The Vietnamese Luc Lang Gian, was a 6th Century AD was a Class of ''Shock Weapon'' (Gian) used by Infantry Troops. Known in Western Culture as ''Sword Breakers'', unlike European Models which incorporated a blade catch (notched extension), at the Hilt, The Luc Lang Gian was not classed as a Sword. Wielded as such, they were made of iron and featured a hexagonal shaped ''blade''. This was affixed to a Handle. Various design patterns were used.
The Gian was used to literally smash an Enemies Sword blade or at best damage them beyond usage. On average, a Gian could weight up to 5-lbs. And were roughly 30 to 40-inches in length. Specialized Companies would be fielded ahead of Regular Troops, with the goal of ''breaking up'' an Infantry Charge (the use of a variety of Swords were common in Medieval Southeast Asian Armies). Only the ''largest and strongest'' Soldiers were selected for such activities. In this, The Gian could be seen as much of a ''psychological weapon'' as any.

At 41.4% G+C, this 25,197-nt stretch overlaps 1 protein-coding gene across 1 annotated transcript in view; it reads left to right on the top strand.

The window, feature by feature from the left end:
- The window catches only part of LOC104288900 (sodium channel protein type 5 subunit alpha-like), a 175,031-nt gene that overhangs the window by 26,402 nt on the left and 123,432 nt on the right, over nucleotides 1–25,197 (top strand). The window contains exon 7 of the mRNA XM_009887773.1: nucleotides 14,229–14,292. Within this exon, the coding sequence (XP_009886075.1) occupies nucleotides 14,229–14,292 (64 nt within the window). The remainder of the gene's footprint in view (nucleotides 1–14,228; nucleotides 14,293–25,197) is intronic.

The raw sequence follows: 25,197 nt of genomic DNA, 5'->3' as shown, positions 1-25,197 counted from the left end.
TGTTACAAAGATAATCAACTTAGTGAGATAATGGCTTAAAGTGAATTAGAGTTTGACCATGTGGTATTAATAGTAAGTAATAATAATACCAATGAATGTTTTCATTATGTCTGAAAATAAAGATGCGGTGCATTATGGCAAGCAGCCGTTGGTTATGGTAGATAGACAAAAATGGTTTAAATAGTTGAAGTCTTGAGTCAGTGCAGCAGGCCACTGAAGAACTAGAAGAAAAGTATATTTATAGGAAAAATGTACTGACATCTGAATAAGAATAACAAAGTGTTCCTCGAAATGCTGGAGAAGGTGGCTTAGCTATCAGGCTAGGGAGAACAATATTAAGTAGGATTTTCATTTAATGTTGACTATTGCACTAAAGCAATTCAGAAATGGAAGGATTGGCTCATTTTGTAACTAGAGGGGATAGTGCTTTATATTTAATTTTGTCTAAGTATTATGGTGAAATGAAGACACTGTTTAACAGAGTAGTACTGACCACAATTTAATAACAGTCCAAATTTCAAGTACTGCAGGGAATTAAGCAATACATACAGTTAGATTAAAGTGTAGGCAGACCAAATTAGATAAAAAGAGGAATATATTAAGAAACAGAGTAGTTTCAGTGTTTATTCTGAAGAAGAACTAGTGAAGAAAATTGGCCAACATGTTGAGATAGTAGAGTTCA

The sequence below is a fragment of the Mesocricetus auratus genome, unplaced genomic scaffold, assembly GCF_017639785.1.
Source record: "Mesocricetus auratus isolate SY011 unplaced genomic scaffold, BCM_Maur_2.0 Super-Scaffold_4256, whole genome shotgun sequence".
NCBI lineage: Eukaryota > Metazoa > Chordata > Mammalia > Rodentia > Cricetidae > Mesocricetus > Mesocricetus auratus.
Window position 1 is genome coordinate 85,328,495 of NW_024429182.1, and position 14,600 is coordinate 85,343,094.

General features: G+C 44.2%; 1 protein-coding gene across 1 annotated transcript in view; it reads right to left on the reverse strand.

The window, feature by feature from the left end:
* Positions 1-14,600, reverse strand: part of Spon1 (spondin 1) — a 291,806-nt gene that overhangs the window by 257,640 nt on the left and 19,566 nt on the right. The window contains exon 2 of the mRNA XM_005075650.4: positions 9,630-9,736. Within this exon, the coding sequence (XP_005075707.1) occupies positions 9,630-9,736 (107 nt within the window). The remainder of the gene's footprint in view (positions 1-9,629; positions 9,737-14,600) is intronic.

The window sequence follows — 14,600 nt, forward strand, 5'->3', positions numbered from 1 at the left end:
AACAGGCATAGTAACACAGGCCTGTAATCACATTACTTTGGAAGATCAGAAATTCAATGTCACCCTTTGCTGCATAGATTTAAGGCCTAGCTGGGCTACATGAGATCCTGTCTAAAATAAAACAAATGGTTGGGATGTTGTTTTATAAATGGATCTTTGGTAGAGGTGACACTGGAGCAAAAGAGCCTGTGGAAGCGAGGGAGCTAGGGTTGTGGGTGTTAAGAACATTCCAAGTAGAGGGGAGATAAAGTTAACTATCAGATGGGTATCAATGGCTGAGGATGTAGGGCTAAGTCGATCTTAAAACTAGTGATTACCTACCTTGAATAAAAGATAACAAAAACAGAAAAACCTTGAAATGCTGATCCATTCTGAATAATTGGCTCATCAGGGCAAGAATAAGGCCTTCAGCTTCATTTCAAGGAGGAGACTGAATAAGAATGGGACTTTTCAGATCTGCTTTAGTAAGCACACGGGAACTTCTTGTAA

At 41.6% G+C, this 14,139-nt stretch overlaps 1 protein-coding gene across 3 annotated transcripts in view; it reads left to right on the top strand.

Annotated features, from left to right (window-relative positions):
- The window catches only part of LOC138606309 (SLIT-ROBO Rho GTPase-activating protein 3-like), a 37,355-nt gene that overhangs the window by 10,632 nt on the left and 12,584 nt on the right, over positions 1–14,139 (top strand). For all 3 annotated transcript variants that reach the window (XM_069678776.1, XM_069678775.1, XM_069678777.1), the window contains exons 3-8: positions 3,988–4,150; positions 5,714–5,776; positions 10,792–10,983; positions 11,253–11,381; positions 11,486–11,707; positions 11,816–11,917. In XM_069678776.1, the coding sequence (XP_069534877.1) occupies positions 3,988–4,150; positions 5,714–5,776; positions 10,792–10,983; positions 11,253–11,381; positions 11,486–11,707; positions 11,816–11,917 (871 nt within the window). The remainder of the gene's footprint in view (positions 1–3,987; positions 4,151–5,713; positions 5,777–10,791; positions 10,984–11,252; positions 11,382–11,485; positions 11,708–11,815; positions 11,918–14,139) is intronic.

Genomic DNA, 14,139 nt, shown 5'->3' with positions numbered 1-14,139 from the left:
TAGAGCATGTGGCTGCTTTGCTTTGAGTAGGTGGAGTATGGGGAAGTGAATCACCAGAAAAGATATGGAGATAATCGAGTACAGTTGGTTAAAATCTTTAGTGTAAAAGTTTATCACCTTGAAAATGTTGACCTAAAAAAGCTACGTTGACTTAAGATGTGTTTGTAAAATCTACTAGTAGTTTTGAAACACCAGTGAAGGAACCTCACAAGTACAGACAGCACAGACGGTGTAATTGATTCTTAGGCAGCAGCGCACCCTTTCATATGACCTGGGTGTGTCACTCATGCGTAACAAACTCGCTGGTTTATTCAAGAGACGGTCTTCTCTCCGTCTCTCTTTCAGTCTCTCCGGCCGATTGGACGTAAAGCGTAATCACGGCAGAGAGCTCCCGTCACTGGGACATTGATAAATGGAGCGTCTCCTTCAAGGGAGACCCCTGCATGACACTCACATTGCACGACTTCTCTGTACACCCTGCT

Traditionally, Gian ''blades'' were not sharpened or had an edge. These were not seen as Fighting blades. This being said, later in the 8th Century AD, some Gian were sharpened at their ''tip'' and used as a thrusting device. The Gian Class of weapons were not used much past the 16th Century and the inception of primitive forearms.